Handbook of Culture, Therapy, and Healing

By Uwe P. Gielen; Jefferson M. Fish et al. | Go to book overview

20

From Speculation Through Description
Toward Investigation: A Prospective Glimpse
at Cultural Research in Psychotherapy

Juris G. Draguns
The Pennsylvania State University


CULTURAL VARIATIONS IN PSYCHOTHERAPY:
A RESEARCHABLE TOPIC?

The foregoing chapters present a panorama of psychological healing as it is practiced in a variety of homogeneous cultural contexts and multicultural milieus. Some readers may feel overwhelmed by the richness and complexity of this documentation. Others may pose questions as to the effectiveness, generalizability, and comparability of these interventions. Overriding these abstract concerns, there is the issue of relevance of these sometimes exotic and esoteric techniques within the multicultural microcosm of the contemporary United States society. On a higher plane of generality, one may explore the possibility of the existence and nature of universal, worldwide ingredients of psychotherapy that may be revealed through the conceptual analysis and empirical comparison of culturally specific modes of intervention. Potentially, these challenges fall within the province of cross-cultural psychotherapy research, an enterprise that, at the time of this writing, has barely been initiated. Even within the multicultural setting in the United States, as Hall (2001) has pointed out, a dysjunction exists between culturally sensitive (CST) and empirically supported (EST) therapies. Many CSTs, as yet, lack sound empirical support, and most ESTs have not been systematically or conclusively demonstrated to be effective in the various culturally distinctive components of the United States population. Even less information on these issues is available across national cultures. Rehm (2002) has acknowledged that demonstrations of the effect of ESTs rest on research that has for the most part been conducted in the United States and other English-speaking countries. American psychologists know little about how well these procedures work elsewhere in the world, and questions about any cultural variations in style, technique, and context of ESTs in other countries have rarely been addressed (Draguns, 2002). Psychodynamic, existential-humanistic, cognitive behavioral, interpersonal systems, and several other modes of psychotherapy are all practiced in widely different contexts around the world. However, empirically based knowledge is sparse on any cultural differences in therapist's interventions, client's responses to, and then impact of psychotherapies, whether the theoretical framework is varied or held constant.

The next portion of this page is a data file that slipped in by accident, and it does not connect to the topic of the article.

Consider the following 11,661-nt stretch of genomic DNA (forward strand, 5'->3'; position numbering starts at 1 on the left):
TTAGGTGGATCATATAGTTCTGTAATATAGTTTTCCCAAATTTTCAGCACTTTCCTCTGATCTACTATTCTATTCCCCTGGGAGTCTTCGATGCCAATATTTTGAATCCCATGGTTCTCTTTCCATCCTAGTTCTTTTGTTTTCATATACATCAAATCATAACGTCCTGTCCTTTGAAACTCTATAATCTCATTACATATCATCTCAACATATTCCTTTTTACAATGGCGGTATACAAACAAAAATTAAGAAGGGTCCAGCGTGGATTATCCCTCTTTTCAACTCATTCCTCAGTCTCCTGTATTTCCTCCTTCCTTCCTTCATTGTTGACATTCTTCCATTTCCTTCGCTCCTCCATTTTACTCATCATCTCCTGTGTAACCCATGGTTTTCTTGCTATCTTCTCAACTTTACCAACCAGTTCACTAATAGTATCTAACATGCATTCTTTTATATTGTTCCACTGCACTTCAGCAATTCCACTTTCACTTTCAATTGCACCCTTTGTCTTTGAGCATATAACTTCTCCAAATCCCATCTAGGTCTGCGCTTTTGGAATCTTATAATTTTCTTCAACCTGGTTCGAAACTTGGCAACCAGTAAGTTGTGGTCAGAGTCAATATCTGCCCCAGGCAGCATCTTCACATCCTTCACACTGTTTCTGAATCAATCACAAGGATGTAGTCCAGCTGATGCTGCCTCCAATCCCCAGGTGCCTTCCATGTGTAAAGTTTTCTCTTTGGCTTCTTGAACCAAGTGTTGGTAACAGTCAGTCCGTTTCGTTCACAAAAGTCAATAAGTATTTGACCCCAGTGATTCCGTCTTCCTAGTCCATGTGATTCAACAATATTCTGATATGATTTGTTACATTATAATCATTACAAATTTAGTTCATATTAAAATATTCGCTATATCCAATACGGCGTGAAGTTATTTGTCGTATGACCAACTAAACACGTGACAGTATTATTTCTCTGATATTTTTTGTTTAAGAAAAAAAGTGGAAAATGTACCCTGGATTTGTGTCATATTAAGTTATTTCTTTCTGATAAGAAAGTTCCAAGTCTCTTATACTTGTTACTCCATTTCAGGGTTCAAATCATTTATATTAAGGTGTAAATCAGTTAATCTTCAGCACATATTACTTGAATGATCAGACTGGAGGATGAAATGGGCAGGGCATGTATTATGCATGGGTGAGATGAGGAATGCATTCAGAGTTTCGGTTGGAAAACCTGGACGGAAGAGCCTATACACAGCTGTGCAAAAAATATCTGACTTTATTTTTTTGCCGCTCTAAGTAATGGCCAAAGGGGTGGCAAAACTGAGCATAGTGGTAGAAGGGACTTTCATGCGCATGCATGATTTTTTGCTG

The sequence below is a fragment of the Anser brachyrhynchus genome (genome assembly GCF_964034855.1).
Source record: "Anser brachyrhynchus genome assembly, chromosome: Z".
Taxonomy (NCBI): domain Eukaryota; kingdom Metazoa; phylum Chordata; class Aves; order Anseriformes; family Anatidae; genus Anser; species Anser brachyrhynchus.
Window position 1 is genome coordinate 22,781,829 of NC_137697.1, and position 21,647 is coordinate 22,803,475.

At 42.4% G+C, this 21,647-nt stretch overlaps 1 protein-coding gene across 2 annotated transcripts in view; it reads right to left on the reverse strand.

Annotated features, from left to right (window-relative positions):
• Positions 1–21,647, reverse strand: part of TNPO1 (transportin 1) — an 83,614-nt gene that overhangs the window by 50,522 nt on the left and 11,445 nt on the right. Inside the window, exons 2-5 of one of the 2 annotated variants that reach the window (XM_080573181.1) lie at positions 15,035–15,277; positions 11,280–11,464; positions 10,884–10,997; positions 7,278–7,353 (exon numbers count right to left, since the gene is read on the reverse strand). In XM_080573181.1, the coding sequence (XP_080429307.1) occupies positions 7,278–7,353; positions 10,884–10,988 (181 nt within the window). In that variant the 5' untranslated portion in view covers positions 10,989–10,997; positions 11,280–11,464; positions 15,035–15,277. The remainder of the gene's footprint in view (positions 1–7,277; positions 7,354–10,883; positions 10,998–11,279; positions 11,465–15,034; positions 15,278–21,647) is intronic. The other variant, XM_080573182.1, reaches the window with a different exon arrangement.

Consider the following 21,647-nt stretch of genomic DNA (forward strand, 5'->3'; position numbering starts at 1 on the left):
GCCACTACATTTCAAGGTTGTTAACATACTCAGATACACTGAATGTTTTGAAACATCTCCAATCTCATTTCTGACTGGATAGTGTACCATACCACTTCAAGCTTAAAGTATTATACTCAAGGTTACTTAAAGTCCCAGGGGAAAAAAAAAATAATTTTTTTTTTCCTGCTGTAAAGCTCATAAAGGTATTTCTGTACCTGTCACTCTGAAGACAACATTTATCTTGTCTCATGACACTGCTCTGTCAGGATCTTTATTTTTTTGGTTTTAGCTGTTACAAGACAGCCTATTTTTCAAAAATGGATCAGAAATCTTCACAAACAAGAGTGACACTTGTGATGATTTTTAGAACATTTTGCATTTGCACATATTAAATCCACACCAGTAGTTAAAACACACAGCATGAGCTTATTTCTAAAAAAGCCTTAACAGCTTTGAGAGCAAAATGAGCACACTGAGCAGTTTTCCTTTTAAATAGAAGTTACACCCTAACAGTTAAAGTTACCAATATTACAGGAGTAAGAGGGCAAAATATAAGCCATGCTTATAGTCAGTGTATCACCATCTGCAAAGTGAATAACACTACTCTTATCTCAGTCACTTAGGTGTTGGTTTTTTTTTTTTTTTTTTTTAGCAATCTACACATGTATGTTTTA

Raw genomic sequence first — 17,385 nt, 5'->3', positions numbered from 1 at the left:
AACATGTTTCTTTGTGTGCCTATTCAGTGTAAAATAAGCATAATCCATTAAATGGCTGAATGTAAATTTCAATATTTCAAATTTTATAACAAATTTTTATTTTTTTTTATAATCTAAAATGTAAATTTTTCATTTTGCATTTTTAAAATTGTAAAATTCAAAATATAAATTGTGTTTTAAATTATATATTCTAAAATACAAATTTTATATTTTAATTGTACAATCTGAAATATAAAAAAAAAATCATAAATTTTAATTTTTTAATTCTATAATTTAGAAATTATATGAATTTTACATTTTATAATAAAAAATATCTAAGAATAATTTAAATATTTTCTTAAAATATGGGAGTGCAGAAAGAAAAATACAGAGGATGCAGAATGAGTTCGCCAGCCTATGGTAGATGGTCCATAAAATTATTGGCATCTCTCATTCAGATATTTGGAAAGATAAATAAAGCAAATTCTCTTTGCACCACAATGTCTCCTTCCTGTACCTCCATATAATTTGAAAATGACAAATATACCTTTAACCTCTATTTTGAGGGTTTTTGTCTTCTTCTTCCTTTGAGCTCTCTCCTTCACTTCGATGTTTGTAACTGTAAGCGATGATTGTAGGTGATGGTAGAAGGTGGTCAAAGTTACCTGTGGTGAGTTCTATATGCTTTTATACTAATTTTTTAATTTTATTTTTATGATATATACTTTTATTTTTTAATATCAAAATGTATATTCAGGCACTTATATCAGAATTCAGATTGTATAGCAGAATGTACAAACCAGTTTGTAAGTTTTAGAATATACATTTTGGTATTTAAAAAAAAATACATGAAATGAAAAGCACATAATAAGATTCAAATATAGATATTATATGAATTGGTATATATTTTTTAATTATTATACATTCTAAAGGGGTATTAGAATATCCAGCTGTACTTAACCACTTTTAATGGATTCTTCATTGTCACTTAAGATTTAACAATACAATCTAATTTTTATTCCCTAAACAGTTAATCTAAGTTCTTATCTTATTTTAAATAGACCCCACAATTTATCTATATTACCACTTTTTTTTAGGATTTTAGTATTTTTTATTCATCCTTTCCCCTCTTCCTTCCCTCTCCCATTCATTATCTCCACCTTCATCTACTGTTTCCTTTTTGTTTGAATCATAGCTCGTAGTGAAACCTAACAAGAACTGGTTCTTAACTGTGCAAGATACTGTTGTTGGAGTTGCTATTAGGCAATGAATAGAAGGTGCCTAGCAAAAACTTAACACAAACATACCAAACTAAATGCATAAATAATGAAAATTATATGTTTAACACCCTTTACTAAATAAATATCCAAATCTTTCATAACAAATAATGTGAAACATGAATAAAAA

This chapter attempts to make a start at filling this major gap in our knowledge. To this end, the origins of this topic of inquiry, in both conceptualization and research,

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